It has been reported that the Sheriff of Klamath County, Timothy Evinger, retains his common sense. He is reportedly refusing to cooperate with federal officials. This is a good first step. Perhaps the Sheriff can go further, instructing his deputies to tail federal officials, and publicly post their whereabouts. Perhaps he can arrest federal officials who violate local laws, say, by going 26 mph in a 25 mph zone. Indeed, the entire community should shun the federal officials. Where do the federal employees eat lunch? Where do they buy gas? None should sell to them, and those that do should be picketed. If the Klamath community cannot deter collaborators within, it has little hope of influencing the powers without.
Organizing the Community
While opening the headgates was a good first step, the federal government promptly closed them. The Klamath community, like others in the West, cannot hope to make any long-term progress against the Federal government until it is united. The most difficult part of any campaign of civil disobedience is getting the entire local community pushing in the same direction. If the Klamath community is going to win their war, they are going to have to begin organizing into the brigades that are needed to fight it.
First and foremost, the community needs leaders who can come together to plan a concerted campaign against the federal government. If local politicans stand in the way of the campaign, the first part of the campaign can be to recall them, and put fighters into the local offices. Perhaps the campaign will never have to be executed; the mere resolve of the community in pursuing it could cause the Bush Administration to back down. The Puerto Rican protestors certainly got the Bush Administration to back down on continuing to use Vieques as a bombing range. And the Bureau says it won't even bother to investigate who opened the headgates.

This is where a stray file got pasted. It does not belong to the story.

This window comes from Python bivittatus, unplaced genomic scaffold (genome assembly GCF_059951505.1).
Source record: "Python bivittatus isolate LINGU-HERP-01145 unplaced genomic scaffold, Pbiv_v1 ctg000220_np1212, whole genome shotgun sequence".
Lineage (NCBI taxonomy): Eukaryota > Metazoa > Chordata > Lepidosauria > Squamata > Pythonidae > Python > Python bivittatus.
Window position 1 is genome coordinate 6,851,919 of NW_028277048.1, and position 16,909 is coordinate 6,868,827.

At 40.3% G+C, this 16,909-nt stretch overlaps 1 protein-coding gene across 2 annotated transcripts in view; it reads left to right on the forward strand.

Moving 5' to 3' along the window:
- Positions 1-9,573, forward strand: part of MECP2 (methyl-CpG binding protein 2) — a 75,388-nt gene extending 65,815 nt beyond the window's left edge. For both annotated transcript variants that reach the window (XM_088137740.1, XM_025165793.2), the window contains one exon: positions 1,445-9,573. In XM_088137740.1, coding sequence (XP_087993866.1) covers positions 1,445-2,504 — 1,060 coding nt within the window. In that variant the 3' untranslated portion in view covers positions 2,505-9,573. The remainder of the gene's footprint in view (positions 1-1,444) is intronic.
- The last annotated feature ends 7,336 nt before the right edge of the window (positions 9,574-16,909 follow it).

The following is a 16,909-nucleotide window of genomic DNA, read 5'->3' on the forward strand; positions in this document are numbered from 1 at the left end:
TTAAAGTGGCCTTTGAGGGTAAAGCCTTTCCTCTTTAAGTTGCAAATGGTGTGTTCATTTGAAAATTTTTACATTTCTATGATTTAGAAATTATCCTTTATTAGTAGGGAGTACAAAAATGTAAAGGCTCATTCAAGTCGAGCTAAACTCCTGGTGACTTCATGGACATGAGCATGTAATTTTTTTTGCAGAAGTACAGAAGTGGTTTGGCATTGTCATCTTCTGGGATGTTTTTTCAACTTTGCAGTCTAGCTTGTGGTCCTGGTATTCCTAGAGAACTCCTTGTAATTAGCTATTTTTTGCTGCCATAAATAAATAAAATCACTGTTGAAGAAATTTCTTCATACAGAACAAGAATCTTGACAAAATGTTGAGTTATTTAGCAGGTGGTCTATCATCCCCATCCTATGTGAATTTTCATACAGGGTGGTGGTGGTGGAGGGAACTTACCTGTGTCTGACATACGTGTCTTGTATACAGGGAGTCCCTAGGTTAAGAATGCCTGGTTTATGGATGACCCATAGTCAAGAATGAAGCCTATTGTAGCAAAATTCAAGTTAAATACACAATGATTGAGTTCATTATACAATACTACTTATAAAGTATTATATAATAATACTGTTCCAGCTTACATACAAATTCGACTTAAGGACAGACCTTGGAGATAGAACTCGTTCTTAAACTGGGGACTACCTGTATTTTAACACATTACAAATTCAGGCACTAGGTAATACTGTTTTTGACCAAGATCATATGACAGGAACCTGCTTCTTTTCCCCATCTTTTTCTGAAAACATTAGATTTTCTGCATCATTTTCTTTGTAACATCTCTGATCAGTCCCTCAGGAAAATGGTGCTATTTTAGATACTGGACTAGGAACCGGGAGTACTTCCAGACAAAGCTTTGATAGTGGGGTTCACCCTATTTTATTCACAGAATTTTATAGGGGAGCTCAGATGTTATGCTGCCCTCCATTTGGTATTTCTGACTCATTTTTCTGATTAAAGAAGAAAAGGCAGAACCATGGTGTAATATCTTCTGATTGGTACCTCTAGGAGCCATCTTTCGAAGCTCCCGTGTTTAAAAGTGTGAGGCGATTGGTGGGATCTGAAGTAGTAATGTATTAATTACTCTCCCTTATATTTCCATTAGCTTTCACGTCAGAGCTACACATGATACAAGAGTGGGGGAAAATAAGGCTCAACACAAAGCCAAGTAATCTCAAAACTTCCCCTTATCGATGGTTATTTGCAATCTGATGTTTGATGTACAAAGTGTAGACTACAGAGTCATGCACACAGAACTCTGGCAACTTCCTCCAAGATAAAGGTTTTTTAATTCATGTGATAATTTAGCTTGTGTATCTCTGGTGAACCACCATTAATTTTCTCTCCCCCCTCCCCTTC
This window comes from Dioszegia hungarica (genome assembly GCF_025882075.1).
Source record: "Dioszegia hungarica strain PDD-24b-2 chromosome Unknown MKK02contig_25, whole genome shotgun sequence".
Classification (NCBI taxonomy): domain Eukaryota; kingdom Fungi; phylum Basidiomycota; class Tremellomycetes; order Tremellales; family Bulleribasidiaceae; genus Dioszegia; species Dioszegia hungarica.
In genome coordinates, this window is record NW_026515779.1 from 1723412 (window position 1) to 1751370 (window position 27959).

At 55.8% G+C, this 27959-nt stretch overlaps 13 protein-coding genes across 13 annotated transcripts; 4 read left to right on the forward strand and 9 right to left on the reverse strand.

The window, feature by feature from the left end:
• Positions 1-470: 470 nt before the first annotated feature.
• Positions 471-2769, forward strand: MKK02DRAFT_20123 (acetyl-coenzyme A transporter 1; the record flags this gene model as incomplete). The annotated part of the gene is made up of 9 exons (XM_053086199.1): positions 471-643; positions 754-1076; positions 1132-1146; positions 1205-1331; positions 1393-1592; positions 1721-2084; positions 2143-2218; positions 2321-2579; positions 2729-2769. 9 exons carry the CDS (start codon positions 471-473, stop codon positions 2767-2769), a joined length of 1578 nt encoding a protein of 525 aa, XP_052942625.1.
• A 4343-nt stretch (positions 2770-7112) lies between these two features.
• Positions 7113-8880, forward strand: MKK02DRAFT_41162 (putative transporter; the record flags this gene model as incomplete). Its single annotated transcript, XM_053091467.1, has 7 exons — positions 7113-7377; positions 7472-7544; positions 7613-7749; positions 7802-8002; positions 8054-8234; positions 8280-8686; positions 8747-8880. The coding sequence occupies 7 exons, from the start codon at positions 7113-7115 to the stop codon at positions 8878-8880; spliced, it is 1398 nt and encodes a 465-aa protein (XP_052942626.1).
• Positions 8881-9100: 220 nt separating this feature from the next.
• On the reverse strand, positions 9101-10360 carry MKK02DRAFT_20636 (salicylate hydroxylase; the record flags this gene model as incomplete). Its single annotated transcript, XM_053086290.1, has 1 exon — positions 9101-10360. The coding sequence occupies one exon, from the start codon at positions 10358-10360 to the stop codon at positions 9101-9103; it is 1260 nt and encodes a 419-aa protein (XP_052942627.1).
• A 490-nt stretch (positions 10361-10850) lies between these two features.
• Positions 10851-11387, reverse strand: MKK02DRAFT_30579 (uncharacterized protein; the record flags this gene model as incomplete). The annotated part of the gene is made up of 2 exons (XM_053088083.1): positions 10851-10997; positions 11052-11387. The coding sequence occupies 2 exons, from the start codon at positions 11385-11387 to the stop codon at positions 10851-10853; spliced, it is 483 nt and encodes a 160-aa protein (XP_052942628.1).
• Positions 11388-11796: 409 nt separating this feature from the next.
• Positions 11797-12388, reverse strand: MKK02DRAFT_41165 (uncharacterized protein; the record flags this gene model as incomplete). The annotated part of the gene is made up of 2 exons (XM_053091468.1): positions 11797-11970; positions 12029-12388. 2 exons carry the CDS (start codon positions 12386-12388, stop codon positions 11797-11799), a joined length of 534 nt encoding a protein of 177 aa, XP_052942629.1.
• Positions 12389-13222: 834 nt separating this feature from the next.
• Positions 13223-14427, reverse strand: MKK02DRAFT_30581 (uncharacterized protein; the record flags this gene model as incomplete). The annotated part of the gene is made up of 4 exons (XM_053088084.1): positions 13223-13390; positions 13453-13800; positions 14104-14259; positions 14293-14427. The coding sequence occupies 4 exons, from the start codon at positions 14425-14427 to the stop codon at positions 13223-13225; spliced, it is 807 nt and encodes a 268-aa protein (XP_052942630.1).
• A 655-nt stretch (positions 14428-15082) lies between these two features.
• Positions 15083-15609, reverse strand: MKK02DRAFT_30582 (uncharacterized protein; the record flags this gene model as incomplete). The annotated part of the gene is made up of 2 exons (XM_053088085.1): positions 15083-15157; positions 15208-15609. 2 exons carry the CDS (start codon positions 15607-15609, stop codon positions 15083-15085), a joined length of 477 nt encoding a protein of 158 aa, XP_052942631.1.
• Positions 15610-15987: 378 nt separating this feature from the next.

The community leaders must articulate an acceptable goal for the community. There is no reason not to aim high, seeking an end to bogus ESA listings and bogus water operations. In the long run, citizens may want to ask why the federal government should own the Klamath Project at all, putting its operations at the whim of remote urban elites. The Klamath Tribe aims high, seeking its reservation back; perhaps the Klamath farmers ought to get title to the Project as part of a package deal.
And the community leaders must build support
for those involved in civil disobedience, including raising
money for fines and bail. The availability of such funds will give courage
to those involved in civil disobedience. One
post on the Klamath Crisis electronic bulletin board says:
"I am a housewife in S. Cal. What
can I do to help?"
Isn't it obvious? Send money. Let
this be the first army in history that posts its receipts and expenses on the
Internet, for everyone to see. The holders
of the funds can keep their distance from protestors until they are needed, to avoid
charges of conspiracy.